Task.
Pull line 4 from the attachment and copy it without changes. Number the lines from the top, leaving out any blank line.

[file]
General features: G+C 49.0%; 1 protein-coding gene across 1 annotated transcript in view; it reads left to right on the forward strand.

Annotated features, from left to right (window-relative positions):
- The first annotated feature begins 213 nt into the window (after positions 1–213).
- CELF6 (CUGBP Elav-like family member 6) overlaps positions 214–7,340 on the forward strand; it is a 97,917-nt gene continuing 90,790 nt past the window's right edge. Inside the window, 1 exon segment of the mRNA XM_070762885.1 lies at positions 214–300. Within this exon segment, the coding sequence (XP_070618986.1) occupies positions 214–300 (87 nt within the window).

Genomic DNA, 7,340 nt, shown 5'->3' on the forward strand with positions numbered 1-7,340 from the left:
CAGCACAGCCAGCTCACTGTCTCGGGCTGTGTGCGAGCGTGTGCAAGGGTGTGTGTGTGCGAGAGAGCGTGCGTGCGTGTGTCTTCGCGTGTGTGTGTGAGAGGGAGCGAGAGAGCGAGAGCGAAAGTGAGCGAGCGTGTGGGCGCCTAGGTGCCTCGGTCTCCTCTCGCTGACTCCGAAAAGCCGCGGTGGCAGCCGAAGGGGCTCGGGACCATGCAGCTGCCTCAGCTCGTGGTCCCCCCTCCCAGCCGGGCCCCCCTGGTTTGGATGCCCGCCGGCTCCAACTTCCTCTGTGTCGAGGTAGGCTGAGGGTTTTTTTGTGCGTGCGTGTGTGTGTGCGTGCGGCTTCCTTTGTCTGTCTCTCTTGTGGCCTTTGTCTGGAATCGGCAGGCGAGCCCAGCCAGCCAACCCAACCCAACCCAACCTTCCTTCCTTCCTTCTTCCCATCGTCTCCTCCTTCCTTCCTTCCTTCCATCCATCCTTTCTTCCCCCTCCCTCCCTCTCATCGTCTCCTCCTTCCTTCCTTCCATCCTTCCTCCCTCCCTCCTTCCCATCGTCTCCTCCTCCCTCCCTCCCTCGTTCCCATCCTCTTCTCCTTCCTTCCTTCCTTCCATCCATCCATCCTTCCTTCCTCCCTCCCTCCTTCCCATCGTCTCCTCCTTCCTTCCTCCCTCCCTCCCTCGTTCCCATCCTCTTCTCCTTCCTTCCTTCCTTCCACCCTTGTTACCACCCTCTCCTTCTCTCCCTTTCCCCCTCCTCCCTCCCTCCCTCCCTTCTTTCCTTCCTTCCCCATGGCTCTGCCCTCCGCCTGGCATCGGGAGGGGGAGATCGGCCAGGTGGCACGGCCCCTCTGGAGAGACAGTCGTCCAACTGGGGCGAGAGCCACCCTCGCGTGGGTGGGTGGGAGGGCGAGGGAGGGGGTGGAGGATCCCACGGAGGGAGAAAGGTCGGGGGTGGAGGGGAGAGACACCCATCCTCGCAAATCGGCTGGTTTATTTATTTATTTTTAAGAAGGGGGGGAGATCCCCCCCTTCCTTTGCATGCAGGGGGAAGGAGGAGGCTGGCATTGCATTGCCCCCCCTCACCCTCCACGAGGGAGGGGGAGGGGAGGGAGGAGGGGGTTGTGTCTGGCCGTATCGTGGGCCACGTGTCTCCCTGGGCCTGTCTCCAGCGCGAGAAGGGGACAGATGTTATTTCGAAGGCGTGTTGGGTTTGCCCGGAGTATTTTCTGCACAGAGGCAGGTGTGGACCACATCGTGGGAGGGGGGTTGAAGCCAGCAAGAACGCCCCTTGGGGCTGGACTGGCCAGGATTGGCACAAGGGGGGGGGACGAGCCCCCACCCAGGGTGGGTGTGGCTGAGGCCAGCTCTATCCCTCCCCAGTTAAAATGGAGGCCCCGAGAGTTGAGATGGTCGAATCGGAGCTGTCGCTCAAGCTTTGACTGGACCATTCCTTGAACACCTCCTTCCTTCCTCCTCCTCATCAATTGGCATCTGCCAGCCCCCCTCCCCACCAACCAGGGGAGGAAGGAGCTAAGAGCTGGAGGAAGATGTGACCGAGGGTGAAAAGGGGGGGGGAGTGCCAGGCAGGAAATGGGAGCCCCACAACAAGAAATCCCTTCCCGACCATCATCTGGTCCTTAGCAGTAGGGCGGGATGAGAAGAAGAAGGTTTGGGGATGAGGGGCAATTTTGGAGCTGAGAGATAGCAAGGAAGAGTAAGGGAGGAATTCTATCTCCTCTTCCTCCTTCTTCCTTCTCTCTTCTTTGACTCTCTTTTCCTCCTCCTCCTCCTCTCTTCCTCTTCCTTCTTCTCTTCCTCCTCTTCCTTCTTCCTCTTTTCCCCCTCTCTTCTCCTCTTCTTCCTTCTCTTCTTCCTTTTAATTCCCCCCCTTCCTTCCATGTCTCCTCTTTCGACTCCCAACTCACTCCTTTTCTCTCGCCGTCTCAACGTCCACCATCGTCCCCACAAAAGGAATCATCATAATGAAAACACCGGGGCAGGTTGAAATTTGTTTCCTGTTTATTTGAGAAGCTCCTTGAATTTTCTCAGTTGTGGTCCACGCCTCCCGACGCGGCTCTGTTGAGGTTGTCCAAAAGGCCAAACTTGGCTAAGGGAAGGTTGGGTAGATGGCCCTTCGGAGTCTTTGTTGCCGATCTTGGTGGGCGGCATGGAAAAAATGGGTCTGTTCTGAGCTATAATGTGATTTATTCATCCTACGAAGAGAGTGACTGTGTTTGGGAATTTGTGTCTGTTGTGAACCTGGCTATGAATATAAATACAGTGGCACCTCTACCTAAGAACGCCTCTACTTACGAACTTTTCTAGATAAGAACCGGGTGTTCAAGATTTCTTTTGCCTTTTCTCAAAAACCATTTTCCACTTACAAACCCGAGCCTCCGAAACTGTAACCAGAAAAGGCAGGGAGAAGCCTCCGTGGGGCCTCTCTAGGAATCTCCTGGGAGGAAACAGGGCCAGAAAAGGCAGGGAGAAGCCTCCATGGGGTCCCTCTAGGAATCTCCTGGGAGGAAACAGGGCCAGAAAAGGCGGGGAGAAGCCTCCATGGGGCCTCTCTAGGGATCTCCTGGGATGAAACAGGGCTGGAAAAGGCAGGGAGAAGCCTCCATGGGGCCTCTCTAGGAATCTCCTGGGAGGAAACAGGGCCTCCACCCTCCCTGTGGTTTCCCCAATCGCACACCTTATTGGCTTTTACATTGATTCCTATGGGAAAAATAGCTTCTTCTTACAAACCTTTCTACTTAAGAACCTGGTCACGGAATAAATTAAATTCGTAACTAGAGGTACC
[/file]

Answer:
- CELF6 (CUGBP Elav-like family member 6) overlaps positions 214–7,340 on the forward strand; it is a 97,917-nt gene continuing 90,790 nt past the window's right edge. Inside the window, 1 exon segment of the mRNA XM_070762885.1 lies at positions 214–300. Within this exon segment, the coding sequence (XP_070618986.1) occupies positions 214–300 (87 nt within the window).